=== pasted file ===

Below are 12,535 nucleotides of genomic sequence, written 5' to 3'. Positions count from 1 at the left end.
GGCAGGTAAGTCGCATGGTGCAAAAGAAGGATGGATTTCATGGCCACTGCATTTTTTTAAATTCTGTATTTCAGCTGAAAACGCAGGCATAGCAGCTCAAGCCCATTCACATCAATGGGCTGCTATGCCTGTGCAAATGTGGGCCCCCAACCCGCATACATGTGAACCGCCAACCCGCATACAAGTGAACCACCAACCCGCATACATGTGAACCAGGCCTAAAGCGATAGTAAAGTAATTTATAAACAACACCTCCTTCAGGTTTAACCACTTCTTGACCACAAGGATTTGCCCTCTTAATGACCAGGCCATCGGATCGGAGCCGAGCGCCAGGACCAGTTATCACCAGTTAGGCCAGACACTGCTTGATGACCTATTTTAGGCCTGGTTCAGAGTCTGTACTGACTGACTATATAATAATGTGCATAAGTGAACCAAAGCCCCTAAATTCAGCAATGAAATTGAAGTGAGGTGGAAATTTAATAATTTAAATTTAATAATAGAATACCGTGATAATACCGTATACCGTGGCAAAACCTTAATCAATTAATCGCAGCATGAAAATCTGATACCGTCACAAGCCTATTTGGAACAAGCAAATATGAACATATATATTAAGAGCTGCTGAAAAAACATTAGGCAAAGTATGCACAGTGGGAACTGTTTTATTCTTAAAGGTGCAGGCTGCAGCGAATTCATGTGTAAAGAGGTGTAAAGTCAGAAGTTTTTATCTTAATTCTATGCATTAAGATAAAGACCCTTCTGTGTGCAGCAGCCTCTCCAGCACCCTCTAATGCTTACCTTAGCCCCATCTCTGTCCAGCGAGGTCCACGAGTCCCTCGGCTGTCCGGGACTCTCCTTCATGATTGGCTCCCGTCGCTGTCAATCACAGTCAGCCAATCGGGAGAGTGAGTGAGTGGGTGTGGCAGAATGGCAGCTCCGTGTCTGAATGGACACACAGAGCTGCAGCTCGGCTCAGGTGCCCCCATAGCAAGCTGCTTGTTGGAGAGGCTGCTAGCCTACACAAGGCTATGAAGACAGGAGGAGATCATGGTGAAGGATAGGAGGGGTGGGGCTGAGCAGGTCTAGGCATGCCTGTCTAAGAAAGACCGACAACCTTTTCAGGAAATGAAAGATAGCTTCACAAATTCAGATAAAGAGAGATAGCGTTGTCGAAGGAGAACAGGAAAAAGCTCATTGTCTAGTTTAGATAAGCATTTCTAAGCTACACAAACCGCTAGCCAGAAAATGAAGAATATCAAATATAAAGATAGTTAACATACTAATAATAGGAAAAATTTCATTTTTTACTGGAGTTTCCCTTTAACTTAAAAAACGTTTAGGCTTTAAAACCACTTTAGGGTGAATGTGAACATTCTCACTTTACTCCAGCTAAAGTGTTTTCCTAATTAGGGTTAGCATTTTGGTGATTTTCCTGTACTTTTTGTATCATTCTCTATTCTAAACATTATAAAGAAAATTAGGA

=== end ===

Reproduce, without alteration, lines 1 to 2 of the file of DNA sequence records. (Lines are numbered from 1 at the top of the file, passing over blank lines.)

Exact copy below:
Below are 12,535 nucleotides of genomic sequence, written 5' to 3'. Positions count from 1 at the left end.
GGCAGGTAAGTCGCATGGTGCAAAAGAAGGATGGATTTCATGGCCACTGCATTTTTTTAAATTCTGTATTTCAGCTGAAAACGCAGGCATAGCAGCTCAAGCCCATTCACATCAATGGGCTGCTATGCCTGTGCAAATGTGGGCCCCCAACCCGCATACATGTGAACCGCCAACCCGCATACAAGTGAACCACCAACCCGCATACATGTGAACCAGGCCTAAAGCGATAGTAAAGTAATTTATAAACAACACCTCCTTCAGGTTTAACCACTTCTTGACCACAAGGATTTGCCCTCTTAATGACCAGGCCATCGGATCGGAGCCGAGCGCCAGGACCAGTTATCACCAGTTAGGCCAGACACTGCTTGATGACCTATTTTAGGCCTGGTTCAGAGTCTGTACTGACTGACTATATAATAATGTGCATAAGTGAACCAAAGCCCCTAAATTCAGCAATGAAATTGAAGTGAGGTGGAAATTTAATAATTTAAATTTAATAATAGAATACCGTGATAATACCGTATACCGTGGCAAAACCTTAATCAATTAATCGCAGCATGAAAATCTGATACCGTCACAAGCCTATTTGGAACAAGCAAATATGAACATATATATTAAGAGCTGCTGAAAAAACATTAGGCAAAGTATGCACAGTGGGAACTGTTTTATTCTTAAAGGTGCAGGCTGCAGCGAATTCATGTGTAAAGAGGTGTAAAGTCAGAAGTTTTTATCTTAATTCTATGCATTAAGATAAAGACCCTTCTGTGTGCAGCAGCCTCTCCAGCACCCTCTAATGCTTACCTTAGCCCCATCTCTGTCCAGCGAGGTCCACGAGTCCCTCGGCTGTCCGGGACTCTCCTTCATGATTGGCTCCCGTCGCTGTCAATCACAGTCAGCCAATCGGGAGAGTGAGTGAGTGGGTGTGGCAGAATGGCAGCTCCGTGTCTGAATGGACACACAGAGCTGCAGCTCGGCTCAGGTGCCCCCATAGCAAGCTGCTTGTTGGAGAGGCTGCTAGCCTACACAAGGCTATGAAGACAGGAGGAGATCATGGTGAAGGATAGGAGGGGTGGGGCTGAGCAGGTCTAGGCATGCCTGTCTAAGAAAGACCGACAACCTTTTCAGGAAATGAAAGATAGCTTCACAAATTCAGATAAAGAGAGATAGCGTTGTCGAAGGAGAACAGGAAAAAGCTCATTGTCTAGTTTAGATAAGCATTTCTAAGCTACACAAACCGCTAGCCAGAAAATGAAGAATATCAAATATAAAGATAGTTAACATACTAATAATAGGAAAAATTTCATTTTTTACTGGAGTTTCCCTTTAACTTAAAAAACGTTTAGGCTTTAAAACCACTTTAGGGTGAATGTGAACATTCTCACTTTACTCCAGCTAAAGTGTTTTCCTAATTAGGGTTAGCATTTTGGTGATTTTCCTGTACTTTTTGTATCATTCTCTATTCTAAACATTATAAAGAAAATTAGGA